Chris Woodruff

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Chris Woodruff
Country  United States
Residence Knoxville, TN, USA
Born (1973-01-02) January 2, 1973 (age 41)
Knoxville, TN, USA
Height 1.88 m (6 ft 2 in)
Turned pro 1993
Retired 2001
Plays Right-handed (2-handed backhand)
Prize money $1,903,659
Singles
Career record 109-104 (Grand Slam, ATP Tour level, and Davis Cup)
Career titles 2
Highest ranking No. 29 (August 25, 1997)
Grand Slam Singles results
Australian Open QF (2000)
French Open 3R (1996, 1997, 1999)
Wimbledon 2R (1999, 2001)
US Open 3R (1999)
Doubles
Career record 38-61 (Grand Slam, ATP Tour level, and Davis Cup)
Career titles 0
Highest ranking No. 73 (November 11, 1996)

Chris Woodruff (born January 3, 1973) is an American former professional male tennis player. He hails from Knoxville, Tennessee and was trained at the Knoxville Racquet Club. Since 2002, he has served as an assistant coach with the University of Tennessee men's tennis program.

College career[edit]

Woodruff attended the hometown University of Tennessee where in 1993 he won the NCAA single's title by defeating Wade McGuire of Georgia. He remains the only individual champion the school has ever had. He was also an All-American in 1992.

After winning the collegiate crown,[1] Woodruff began his professional career.

Professional career[edit]

Woodruff won two singles titles during his career, and his first was also his biggest: The Canadian Open in 1997, an ATP Masters Series event.[1] After winning that title he posted the highest ranking of his career: World No. 29 on August 25, 1997. He also won the 1999 Newport, Rhode Island event at the Tennis Hall of Fame.[2]

He was named to the United States Davis Cup team in 2000, joining Andre Agassi after Pete Sampras and Todd Martin both were forced to drop out, and won his match against Wayne Black to help erase a 2–1 deficit and advance to the second round. He reached the quarterfinals at the Australian Open in the year 2000 before losing to Pete Sampras in straight sets.[3]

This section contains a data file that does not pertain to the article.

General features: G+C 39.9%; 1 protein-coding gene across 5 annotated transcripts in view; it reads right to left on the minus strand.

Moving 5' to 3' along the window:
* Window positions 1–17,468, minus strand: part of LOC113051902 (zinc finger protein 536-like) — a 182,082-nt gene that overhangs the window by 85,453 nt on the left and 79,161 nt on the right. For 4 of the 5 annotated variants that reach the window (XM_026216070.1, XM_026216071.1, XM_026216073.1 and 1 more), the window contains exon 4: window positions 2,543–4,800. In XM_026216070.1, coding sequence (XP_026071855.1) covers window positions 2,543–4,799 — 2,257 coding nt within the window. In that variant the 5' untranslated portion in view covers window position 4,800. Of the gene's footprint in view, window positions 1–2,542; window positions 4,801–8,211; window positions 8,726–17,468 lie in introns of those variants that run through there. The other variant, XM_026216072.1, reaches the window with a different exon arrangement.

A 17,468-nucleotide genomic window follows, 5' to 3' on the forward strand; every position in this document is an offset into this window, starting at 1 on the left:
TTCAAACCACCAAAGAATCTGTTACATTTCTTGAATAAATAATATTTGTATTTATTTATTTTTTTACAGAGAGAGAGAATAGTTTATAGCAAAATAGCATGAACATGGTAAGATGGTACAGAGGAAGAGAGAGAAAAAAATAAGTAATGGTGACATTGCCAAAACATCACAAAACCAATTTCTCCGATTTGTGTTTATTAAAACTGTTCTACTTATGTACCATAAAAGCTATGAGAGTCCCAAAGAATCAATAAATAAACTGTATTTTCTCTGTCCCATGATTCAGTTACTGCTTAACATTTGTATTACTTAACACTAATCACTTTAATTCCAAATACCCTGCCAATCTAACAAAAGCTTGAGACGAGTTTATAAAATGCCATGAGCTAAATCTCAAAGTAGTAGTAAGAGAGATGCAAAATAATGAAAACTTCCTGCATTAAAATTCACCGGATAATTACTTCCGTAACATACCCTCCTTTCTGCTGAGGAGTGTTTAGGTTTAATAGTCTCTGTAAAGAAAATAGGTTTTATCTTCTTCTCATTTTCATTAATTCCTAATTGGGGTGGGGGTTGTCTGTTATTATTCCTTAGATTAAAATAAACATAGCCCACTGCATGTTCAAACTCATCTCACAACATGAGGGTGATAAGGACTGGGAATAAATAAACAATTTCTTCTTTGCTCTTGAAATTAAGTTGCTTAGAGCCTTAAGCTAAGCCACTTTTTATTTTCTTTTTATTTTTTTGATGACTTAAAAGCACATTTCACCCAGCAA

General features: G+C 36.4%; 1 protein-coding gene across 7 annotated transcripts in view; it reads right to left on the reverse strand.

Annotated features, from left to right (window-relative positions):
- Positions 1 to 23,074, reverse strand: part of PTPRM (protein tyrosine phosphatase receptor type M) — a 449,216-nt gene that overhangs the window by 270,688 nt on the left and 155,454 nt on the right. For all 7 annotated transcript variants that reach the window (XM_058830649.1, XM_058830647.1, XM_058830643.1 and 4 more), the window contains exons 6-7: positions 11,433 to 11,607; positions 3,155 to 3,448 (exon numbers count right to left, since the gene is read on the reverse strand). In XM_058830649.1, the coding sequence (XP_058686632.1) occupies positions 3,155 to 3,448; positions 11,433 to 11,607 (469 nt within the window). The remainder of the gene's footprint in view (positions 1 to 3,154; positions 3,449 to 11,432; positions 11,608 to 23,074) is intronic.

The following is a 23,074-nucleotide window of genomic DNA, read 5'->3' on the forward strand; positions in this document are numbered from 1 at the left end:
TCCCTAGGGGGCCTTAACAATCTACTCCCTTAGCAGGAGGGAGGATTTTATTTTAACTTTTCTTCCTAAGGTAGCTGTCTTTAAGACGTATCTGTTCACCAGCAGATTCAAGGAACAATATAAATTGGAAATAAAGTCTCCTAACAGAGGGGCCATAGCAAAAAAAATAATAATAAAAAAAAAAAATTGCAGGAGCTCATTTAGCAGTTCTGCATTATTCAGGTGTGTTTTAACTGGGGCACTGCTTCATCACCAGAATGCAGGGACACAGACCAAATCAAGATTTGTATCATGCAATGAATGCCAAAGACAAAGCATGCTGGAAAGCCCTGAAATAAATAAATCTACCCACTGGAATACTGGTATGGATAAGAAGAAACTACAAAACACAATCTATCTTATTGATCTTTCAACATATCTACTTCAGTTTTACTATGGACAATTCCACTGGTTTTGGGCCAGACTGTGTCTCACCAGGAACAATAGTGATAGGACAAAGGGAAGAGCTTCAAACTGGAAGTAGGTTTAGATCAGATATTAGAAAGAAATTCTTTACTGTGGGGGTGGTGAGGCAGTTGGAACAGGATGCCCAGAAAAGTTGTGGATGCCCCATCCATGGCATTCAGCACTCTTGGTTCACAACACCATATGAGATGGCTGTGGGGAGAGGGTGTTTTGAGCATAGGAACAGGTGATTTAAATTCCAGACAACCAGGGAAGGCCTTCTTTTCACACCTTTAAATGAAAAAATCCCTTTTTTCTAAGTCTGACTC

Coaching career[edit]

In the summer of 2002, Woodruff returned to the University of Tennessee as a volunteer assistant coach [4] He served first as an assistant tennis coach before being promoted to associate head coach in 2006 when Sam Winterbotham was hired as head coach. Since Woodruff has been back at Tennessee, the Vols have had 18 All-America and 29 All-Southeastern Conference selections.

Tennessee has steadily improved their record and ranking since Woodruff and Winterbotham began coaching together. The Vols have won 178 dual matches in their first eight seasons and have ended the year ranked in the top 10 nationally five of those years.[5] In 2010, the Vols won the Southeastern Conference regular season and tournament titles and also reached the NCAA Tennis Championship final for the third time in program history. The team finished with 31 victories, the second-most in a season in Tennessee history.[6]

Woodruff was named the 2013 National Assistant Coach of the Year by the Intercollegiate Tennis Association for his track record of player development and keeping the Vols ranked in the top 10 for five of the last six seasons. Since 2008, he has been responsible for coaching three players to the No. 1 national singles ranking: John-Patrick Smith (2010), Rhyne Williams (2011) and Mikelis Libietis (2013).[7]